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William Hague caps off his busy summer in unapologetic fashion

By Peter Hoskin
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The life of a Foreign Secretary is no doubt always busy, but William Hague certainly does seem to have been busier than usual this summer. First he helped run the country in the Prime Minister’s and Deputy Prime Minister’s collective absence; then he was embroiled in the ongoing Julian Assange case; and now he’s giving interviews about it all. The Evening Standard features a particularly extensive conversation with him today, which I’ve filtered down into these five quick points:

Winning the popularity contest. “When I was leader of the party there were always polls showing I was the least popular,” observes Mr Hague, “Since I took no notice of these things I’ve become more popular. So I propose to go on taking no notice whatsoever.” I’ve pull this passage out not just because I like how he says that he takes “no notice whatsoever” of “these things” but also knows that his popularity has risen, but also because it’s startlingly true. Indeed, a recent YouGov poll found that Mr Hague was the most popular of six ministers — including Vince Cable — with voters. As with Iain Duncan Smith, this turnaround from the Tory wilderness years is quite astonishing.

Stand-off with Ecuador. So are we going to batter down the doors of Ecuadorian embassy and yank Julian Assange out by his laptop wires? Don’t bet on it. For starters, William Hague downplays the idea that this was ever going to happen, saying that ““There’s never been a plan to storm the embassy. I can’t see every situation that could arise, but we are not making a threat against the Ecuadorean embassy.” And then he adds that the current impasse could prevail “for a long time”. Barring progress on the diplomatic front, it looks to be a question of how long Assange can stay indoors.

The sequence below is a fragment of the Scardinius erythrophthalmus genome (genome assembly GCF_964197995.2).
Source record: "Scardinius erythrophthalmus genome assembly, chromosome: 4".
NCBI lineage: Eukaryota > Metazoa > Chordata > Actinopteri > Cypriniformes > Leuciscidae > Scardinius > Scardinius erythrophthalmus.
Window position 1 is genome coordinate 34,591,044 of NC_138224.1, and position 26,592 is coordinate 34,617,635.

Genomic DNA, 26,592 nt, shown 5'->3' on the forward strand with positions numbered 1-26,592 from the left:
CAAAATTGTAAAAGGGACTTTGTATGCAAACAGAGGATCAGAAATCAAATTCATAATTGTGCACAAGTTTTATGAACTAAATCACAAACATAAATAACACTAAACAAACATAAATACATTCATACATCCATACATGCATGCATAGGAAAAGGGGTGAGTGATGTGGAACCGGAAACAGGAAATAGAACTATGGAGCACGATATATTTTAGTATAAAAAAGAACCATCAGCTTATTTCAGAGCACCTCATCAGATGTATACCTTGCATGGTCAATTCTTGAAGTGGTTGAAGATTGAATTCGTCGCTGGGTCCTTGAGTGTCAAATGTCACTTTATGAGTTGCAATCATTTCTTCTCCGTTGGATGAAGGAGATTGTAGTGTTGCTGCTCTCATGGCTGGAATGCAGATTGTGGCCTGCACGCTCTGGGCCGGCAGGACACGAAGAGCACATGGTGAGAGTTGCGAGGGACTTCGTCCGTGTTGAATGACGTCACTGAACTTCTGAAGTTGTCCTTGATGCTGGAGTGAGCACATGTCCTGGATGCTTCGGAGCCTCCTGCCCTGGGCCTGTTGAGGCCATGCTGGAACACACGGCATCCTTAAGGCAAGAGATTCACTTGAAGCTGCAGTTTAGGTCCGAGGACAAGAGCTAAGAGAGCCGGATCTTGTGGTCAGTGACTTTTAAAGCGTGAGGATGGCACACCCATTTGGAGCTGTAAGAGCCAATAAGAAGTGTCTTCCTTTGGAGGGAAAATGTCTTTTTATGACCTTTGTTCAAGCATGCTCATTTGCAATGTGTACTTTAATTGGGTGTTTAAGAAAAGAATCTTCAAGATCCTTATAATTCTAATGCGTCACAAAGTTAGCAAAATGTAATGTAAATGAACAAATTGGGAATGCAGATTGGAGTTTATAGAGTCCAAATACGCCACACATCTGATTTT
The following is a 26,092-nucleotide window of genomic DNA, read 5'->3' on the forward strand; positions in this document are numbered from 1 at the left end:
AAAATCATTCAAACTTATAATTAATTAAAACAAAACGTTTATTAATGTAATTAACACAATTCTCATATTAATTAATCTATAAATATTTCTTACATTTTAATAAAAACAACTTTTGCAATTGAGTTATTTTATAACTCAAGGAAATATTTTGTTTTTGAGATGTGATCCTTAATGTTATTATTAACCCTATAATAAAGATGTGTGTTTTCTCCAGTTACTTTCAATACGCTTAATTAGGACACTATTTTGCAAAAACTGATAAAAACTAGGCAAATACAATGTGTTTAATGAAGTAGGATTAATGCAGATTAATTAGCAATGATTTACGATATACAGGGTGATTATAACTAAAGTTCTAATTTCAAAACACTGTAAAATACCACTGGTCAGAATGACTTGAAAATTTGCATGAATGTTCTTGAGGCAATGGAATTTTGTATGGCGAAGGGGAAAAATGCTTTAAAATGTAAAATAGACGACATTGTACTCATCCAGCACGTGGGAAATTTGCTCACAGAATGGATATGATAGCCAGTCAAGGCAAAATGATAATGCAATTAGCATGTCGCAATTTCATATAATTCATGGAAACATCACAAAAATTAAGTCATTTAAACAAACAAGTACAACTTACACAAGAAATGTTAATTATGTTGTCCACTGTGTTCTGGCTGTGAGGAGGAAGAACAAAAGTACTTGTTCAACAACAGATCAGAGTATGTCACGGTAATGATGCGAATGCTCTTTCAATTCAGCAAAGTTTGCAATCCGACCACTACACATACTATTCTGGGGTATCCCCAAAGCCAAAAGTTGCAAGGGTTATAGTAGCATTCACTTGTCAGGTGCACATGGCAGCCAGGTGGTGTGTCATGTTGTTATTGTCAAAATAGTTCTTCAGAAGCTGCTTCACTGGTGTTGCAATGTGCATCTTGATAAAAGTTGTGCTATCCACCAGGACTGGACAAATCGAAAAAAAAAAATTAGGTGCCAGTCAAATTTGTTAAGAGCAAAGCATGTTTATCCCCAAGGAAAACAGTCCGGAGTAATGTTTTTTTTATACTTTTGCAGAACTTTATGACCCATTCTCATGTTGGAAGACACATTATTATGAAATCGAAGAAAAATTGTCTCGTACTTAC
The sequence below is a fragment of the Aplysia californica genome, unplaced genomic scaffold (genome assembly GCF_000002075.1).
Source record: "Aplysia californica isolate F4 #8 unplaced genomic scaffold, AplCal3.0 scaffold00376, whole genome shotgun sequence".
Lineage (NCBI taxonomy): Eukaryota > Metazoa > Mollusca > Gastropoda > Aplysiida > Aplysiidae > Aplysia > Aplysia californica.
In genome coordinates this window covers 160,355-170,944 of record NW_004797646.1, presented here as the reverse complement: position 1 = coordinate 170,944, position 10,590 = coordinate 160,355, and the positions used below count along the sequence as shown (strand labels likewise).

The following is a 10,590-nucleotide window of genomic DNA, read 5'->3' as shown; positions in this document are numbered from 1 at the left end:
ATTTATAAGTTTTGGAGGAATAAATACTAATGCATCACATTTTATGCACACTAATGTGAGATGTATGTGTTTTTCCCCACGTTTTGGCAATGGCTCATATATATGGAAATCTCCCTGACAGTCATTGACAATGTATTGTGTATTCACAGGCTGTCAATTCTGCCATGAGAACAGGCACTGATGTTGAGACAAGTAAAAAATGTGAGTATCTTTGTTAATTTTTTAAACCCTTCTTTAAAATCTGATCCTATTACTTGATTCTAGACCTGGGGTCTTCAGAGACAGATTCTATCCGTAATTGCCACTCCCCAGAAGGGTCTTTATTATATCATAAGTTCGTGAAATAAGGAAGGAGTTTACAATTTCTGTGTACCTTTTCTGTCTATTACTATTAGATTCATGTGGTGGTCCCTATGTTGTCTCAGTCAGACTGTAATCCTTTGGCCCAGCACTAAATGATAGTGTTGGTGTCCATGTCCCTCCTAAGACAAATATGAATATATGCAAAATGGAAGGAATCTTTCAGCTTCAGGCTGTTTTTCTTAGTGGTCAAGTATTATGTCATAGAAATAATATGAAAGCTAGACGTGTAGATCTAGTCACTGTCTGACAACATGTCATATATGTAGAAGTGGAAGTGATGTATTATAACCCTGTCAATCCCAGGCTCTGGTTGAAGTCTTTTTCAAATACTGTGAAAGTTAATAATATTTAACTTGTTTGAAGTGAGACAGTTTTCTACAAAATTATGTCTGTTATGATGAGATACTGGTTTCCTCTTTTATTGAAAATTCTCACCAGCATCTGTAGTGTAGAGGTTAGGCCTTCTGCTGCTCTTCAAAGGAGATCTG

Ambassador for Boris Island? Hague treads a familiar line when it comes to Heathrow, pointing out that the government promised not to allow a third runway. But then he adds — in a way that invites interpretation — that, “I think for the long term the answer is probably more radical”. Does he mean Boris Island? Perhaps. In any case, the question of a Thames Estuary airport hasn’t yet prompted an open and rabid split between the Tories and Lib Dems in government, but it could do.

Never apologise... it’s a sign of weakness. There’s a touch of Captain Nathan Brittles in William Hague’s call for what the Evening Standard describes as “the end of our post-empire apologetic relations” — or as he puts it himself, “We have to get out of this post-colonial guilt. Be confident in ourselves.” And, in that spirit, he also has a few words to say about Iran, Syria and Russia. His warnings may be more restrained than those we hear from, say, Mitt Romney, but they’re there. And they typify how, from the current White House administration to Westminster, Western politicians are substituting a ground war in Afghanistan with what is, for now, a war of words against those three countries. This shift may be obvious but it’s also one of the most significant of the past four years.

Many years to come. There’s been a question mark hovering over William Hague’s political career for several years now: how long will he bother? When will he retire to a ranch to write books? Yet, while retains a certain ambiguity on the matter in today’s interview (as did in an interview with ConservativeHome), he does suggest that he won’t be off at the next election. In his words, “It’s many years away.”


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